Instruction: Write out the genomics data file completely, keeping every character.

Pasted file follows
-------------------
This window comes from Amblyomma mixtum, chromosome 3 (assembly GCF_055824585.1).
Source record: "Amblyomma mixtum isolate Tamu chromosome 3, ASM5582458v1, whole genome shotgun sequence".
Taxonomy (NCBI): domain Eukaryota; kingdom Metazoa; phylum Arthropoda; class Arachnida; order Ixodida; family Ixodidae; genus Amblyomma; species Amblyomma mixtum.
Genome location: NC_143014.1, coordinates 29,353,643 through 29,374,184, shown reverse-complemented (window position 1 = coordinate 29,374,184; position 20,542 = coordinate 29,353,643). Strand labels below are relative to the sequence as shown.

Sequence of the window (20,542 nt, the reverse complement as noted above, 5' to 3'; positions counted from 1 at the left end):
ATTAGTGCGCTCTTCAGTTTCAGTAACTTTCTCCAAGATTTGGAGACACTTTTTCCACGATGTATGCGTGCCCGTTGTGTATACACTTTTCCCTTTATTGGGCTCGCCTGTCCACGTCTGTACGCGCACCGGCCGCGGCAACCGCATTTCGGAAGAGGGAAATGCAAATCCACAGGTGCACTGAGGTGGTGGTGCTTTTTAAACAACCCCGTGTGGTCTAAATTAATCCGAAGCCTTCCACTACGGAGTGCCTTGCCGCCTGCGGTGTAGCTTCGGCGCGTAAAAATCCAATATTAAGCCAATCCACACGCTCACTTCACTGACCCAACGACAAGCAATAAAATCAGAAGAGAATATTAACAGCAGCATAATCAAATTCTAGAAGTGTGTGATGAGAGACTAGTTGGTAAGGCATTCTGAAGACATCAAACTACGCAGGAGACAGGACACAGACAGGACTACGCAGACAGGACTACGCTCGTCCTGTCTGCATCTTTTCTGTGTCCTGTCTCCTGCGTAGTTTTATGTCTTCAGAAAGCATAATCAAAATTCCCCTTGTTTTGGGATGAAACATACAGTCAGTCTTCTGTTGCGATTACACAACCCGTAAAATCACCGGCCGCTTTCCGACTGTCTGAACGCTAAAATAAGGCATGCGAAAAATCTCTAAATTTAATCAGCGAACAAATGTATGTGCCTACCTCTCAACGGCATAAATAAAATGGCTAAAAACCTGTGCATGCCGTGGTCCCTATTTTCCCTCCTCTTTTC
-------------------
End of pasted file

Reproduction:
This window comes from Amblyomma mixtum, chromosome 3 (assembly GCF_055824585.1).
Source record: "Amblyomma mixtum isolate Tamu chromosome 3, ASM5582458v1, whole genome shotgun sequence".
Taxonomy (NCBI): domain Eukaryota; kingdom Metazoa; phylum Arthropoda; class Arachnida; order Ixodida; family Ixodidae; genus Amblyomma; species Amblyomma mixtum.
Genome location: NC_143014.1, coordinates 29,353,643 through 29,374,184, shown reverse-complemented (window position 1 = coordinate 29,374,184; position 20,542 = coordinate 29,353,643). Strand labels below are relative to the sequence as shown.

Sequence of the window (20,542 nt, the reverse complement as noted above, 5' to 3'; positions counted from 1 at the left end):
ATTAGTGCGCTCTTCAGTTTCAGTAACTTTCTCCAAGATTTGGAGACACTTTTTCCACGATGTATGCGTGCCCGTTGTGTATACACTTTTCCCTTTATTGGGCTCGCCTGTCCACGTCTGTACGCGCACCGGCCGCGGCAACCGCATTTCGGAAGAGGGAAATGCAAATCCACAGGTGCACTGAGGTGGTGGTGCTTTTTAAACAACCCCGTGTGGTCTAAATTAATCCGAAGCCTTCCACTACGGAGTGCCTTGCCGCCTGCGGTGTAGCTTCGGCGCGTAAAAATCCAATATTAAGCCAATCCACACGCTCACTTCACTGACCCAACGACAAGCAATAAAATCAGAAGAGAATATTAACAGCAGCATAATCAAATTCTAGAAGTGTGTGATGAGAGACTAGTTGGTAAGGCATTCTGAAGACATCAAACTACGCAGGAGACAGGACACAGACAGGACTACGCAGACAGGACTACGCTCGTCCTGTCTGCATCTTTTCTGTGTCCTGTCTCCTGCGTAGTTTTATGTCTTCAGAAAGCATAATCAAAATTCCCCTTGTTTTGGGATGAAACATACAGTCAGTCTTCTGTTGCGATTACACAACCCGTAAAATCACCGGCCGCTTTCCGACTGTCTGAACGCTAAAATAAGGCATGCGAAAAATCTCTAAATTTAATCAGCGAACAAATGTATGTGCCTACCTCTCAACGGCATAAATAAAATGGCTAAAAACCTGTGCATGCCGTGGTCCCTATTTTCCCTCCTCTTTTC